Reading List: The Idiot

I have difficulty remembering things - what did I do on the weekend? What did I have for breakfast? I have no idea. Sometimes I think that Instagram and Twitter have broken my brain, and other times I think I am doomed to have early onset Alzheimer's. In spite of this, I started university 15 years ago, and I can remember the first week in technicolour...

Why I chose it

I am always on the lookout for campus fiction, a favourite of mine ever since I read Bloodletting & Miraculous Cures as an undergraduate student. I loved coming-of-age novels when I was coming-of-age, and I still do. (Perhaps because I am surrounded by my students bildungsromaning all over campus every day...).

My stolen summary

I find this book particularly hard to describe, so I actually have to steal two quotes that sum it up for me:

First, Miranda July for Penguin Random House: "I’m not Turkish, I don’t have a Serbian best friend, I’m not in love with a Hungarian, I don’t go to Harvard. Or do I? For one wonderful week, I got to be this worldly and brilliant, this young and clumsy and in love. The Idiot is a hilariously mundane immersion into a world that has never before received the 19th Century Novel treatment. An addictive, sprawling epic; I wolfed it down."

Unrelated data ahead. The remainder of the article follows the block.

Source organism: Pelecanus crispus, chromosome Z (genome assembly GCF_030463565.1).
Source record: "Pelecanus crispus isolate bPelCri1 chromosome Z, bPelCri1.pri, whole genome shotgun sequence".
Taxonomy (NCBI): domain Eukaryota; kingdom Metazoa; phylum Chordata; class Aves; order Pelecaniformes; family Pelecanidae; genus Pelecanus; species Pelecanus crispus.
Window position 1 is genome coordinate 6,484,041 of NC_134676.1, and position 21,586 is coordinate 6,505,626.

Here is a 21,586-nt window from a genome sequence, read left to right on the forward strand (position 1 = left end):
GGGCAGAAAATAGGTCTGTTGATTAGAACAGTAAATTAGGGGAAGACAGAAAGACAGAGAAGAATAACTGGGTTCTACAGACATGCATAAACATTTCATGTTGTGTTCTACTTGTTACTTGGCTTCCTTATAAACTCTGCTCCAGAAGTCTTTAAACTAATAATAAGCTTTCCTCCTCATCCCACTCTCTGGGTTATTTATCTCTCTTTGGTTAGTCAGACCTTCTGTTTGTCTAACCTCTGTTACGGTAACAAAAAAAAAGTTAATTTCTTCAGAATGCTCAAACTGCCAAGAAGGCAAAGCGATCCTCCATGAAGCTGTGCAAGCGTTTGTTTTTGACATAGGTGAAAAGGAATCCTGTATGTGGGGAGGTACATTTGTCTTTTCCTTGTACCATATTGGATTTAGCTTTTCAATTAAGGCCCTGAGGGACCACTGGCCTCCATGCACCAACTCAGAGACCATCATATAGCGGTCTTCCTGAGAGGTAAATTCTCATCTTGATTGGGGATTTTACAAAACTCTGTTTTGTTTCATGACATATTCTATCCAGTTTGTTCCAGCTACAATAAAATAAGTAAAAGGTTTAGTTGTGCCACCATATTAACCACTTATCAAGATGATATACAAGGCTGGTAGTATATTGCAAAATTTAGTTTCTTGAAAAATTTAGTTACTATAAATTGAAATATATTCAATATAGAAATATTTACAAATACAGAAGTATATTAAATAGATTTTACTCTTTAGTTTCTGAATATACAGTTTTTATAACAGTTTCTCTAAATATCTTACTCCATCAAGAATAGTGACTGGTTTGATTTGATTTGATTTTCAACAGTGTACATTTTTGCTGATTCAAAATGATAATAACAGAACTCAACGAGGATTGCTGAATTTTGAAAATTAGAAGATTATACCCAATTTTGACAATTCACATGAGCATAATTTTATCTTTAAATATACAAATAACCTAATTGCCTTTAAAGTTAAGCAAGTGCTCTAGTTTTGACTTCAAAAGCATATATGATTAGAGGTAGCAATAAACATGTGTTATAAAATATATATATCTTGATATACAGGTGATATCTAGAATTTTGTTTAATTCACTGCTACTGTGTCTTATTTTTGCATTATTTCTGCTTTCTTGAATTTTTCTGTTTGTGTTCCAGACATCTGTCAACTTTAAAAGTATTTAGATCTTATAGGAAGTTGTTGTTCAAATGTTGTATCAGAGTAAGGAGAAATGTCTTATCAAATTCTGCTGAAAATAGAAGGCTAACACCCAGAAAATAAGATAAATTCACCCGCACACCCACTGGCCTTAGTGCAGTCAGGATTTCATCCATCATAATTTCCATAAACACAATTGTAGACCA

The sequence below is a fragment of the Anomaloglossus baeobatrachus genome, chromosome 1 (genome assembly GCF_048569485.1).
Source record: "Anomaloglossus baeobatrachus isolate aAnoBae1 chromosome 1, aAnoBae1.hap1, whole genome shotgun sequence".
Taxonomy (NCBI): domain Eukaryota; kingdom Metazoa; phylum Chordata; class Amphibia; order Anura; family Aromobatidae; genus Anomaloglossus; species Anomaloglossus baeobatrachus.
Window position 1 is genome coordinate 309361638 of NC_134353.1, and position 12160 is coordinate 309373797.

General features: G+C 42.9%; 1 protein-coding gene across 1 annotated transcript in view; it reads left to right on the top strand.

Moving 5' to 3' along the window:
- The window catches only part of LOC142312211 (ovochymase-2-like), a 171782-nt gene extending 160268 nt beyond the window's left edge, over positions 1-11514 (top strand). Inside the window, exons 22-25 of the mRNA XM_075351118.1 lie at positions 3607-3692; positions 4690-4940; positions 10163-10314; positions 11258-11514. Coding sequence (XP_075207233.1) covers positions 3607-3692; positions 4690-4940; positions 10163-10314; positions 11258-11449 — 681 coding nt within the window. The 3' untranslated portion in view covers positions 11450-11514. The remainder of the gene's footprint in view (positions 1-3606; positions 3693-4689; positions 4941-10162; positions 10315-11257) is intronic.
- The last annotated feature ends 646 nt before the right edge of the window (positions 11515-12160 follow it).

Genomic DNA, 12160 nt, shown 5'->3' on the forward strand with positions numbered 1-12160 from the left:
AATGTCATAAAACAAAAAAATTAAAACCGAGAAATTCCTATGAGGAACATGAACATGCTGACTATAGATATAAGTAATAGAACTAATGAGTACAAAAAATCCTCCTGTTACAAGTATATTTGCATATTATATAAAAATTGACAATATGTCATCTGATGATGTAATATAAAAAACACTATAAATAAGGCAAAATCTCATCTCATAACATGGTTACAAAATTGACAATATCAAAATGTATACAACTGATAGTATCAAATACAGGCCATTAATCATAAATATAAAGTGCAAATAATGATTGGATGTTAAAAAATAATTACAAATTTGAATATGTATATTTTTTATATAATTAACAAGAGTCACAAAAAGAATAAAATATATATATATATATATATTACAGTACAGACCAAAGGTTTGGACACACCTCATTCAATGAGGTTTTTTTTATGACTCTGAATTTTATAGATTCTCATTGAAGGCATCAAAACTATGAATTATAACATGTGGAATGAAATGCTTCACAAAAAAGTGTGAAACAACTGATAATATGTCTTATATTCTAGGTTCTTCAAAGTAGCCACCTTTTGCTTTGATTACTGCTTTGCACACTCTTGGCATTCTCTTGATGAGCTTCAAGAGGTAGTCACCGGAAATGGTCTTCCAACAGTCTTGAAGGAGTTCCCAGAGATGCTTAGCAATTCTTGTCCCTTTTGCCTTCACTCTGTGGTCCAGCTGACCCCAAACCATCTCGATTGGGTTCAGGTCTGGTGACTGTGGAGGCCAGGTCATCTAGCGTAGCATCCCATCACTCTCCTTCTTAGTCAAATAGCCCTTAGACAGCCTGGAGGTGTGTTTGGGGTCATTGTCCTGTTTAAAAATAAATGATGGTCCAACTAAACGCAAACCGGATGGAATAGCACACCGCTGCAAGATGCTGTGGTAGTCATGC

And second, Annalisa Quinn for NPR Books: "The Idiot replicates the feeling of those years when stories don't seem to match up with lived experience and it's not clear if it's your fault or the world's. Like that time, The Idiot is both boring and strangely intense, fraught and apparently meaningless, confusing and inevitable, endless — and over in a moment."

  • The writing is bizarre but captivating
  • Magnetic protagonist, for me, anyway
  • I work with university students every day, and yet I never wish to be young again. Life is so much easier at 34 than it was at 18 or 19 - I don't need to repeat that time, as much as I mourn the loss of my unlined, perpetually dewy skin. That said, this book made me wistful for those times, so ripe with possibility, so electric with 4 a.m. adventures
  • Ivan is obviously a POS, and I grew weary of it. I know I'm meant to meditate on the ill-advised loves I entertained in late adolescence, but I found him forgettable and annoying in equal measure
  • Lots of things happen, but nothing in particular happens. It's the life of a student, mundane, yet everything is new. I would imagine that those of us who had the privilege of spending time in post-secondary education would know this feeling. Is this a con? I don't know now. 


Tough one. I will probably never read it again, but it's the kind of book that you want to buy, then keep on your shelf until the perfect person comes along, and you pass it on to them. Buy, I think.